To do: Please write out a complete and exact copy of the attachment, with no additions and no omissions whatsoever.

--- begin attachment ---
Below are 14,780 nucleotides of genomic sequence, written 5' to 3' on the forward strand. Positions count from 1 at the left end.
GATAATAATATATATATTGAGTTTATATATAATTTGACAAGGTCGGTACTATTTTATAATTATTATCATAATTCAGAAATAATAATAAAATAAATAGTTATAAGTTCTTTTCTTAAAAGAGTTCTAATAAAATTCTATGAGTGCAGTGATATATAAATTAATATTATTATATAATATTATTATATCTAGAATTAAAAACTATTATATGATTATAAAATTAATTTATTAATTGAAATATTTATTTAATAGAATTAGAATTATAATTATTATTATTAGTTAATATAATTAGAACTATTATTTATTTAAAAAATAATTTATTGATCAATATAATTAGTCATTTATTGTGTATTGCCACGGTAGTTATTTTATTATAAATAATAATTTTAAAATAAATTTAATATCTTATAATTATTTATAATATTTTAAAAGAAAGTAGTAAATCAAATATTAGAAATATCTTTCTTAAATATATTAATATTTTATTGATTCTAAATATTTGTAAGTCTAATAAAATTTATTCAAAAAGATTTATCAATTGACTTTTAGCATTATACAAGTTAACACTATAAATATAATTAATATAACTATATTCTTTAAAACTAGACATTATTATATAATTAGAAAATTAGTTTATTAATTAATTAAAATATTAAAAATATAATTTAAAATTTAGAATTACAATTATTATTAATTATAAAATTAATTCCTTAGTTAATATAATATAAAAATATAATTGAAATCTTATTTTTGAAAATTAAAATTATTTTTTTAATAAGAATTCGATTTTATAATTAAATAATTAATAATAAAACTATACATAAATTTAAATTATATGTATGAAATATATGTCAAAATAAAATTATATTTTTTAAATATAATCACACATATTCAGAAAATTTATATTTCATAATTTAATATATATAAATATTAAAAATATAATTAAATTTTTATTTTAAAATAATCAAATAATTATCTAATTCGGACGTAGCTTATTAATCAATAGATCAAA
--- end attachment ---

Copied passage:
Below are 14,780 nucleotides of genomic sequence, written 5' to 3' on the forward strand. Positions count from 1 at the left end.
GATAATAATATATATATTGAGTTTATATATAATTTGACAAGGTCGGTACTATTTTATAATTATTATCATAATTCAGAAATAATAATAAAATAAATAGTTATAAGTTCTTTTCTTAAAAGAGTTCTAATAAAATTCTATGAGTGCAGTGATATATAAATTAATATTATTATATAATATTATTATATCTAGAATTAAAAACTATTATATGATTATAAAATTAATTTATTAATTGAAATATTTATTTAATAGAATTAGAATTATAATTATTATTATTAGTTAATATAATTAGAACTATTATTTATTTAAAAAATAATTTATTGATCAATATAATTAGTCATTTATTGTGTATTGCCACGGTAGTTATTTTATTATAAATAATAATTTTAAAATAAATTTAATATCTTATAATTATTTATAATATTTTAAAAGAAAGTAGTAAATCAAATATTAGAAATATCTTTCTTAAATATATTAATATTTTATTGATTCTAAATATTTGTAAGTCTAATAAAATTTATTCAAAAAGATTTATCAATTGACTTTTAGCATTATACAAGTTAACACTATAAATATAATTAATATAACTATATTCTTTAAAACTAGACATTATTATATAATTAGAAAATTAGTTTATTAATTAATTAAAATATTAAAAATATAATTTAAAATTTAGAATTACAATTATTATTAATTATAAAATTAATTCCTTAGTTAATATAATATAAAAATATAATTGAAATCTTATTTTTGAAAATTAAAATTATTTTTTTAATAAGAATTCGATTTTATAATTAAATAATTAATAATAAAACTATACATAAATTTAAATTATATGTATGAAATATATGTCAAAATAAAATTATATTTTTTAAATATAATCACACATATTCAGAAAATTTATATTTCATAATTTAATATATATAAATATTAAAAATATAATTAAATTTTTATTTTAAAATAATCAAATAATTATCTAATTCGGACGTAGCTTATTAATCAATAGATCAAA